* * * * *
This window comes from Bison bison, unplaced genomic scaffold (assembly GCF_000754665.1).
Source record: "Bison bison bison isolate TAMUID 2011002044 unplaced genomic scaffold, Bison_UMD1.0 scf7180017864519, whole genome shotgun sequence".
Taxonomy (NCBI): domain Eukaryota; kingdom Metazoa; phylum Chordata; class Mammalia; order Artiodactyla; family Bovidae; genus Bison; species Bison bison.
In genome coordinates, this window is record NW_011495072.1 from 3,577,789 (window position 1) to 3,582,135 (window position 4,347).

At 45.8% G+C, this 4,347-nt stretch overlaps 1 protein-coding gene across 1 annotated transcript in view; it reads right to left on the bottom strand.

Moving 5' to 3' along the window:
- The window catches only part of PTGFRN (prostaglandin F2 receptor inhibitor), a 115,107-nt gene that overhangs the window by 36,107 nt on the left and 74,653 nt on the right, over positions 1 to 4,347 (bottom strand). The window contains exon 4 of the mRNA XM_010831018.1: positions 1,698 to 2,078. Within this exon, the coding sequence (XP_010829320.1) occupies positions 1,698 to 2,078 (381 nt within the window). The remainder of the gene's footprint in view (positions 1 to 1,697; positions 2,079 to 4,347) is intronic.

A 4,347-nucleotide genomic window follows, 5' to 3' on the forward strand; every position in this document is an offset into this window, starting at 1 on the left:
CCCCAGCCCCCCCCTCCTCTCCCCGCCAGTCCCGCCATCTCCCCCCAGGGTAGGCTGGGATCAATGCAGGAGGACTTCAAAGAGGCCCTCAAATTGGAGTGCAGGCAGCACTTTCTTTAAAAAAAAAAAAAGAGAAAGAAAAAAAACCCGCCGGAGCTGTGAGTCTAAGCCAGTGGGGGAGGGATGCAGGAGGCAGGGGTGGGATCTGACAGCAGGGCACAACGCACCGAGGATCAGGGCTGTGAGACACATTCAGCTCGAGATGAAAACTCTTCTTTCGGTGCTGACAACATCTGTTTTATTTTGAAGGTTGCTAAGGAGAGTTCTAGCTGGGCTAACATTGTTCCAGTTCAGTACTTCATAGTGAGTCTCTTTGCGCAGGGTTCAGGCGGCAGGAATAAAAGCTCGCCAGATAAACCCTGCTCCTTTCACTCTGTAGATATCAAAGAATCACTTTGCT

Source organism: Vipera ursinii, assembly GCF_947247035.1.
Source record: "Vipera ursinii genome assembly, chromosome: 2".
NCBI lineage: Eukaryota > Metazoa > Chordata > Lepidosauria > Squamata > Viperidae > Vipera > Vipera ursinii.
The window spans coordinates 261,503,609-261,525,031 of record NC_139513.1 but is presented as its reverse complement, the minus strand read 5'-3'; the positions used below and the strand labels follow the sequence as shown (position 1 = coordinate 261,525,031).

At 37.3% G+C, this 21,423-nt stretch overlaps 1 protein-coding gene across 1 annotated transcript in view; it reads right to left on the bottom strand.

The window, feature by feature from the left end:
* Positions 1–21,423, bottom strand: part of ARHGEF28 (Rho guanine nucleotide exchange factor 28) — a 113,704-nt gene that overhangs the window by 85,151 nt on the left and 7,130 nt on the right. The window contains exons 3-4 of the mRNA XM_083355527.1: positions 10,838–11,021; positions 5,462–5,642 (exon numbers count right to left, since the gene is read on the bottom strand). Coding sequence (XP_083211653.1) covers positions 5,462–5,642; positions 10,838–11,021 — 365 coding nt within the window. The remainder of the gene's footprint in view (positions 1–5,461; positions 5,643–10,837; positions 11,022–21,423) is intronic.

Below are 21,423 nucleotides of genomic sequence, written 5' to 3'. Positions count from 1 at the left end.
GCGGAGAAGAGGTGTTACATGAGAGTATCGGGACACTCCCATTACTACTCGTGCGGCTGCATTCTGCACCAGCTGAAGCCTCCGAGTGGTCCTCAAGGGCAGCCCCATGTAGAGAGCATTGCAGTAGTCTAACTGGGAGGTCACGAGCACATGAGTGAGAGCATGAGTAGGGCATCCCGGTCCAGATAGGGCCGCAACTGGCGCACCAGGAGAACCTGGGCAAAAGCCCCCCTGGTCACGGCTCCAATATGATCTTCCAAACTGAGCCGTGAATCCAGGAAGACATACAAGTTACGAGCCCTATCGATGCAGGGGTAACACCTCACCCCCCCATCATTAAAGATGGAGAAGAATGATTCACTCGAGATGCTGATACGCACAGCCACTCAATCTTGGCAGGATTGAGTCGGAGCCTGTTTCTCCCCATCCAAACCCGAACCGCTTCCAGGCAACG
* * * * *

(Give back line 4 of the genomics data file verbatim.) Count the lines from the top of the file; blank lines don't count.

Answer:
In genome coordinates, this window is record NW_011495072.1 from 3,577,789 (window position 1) to 3,582,135 (window position 4,347).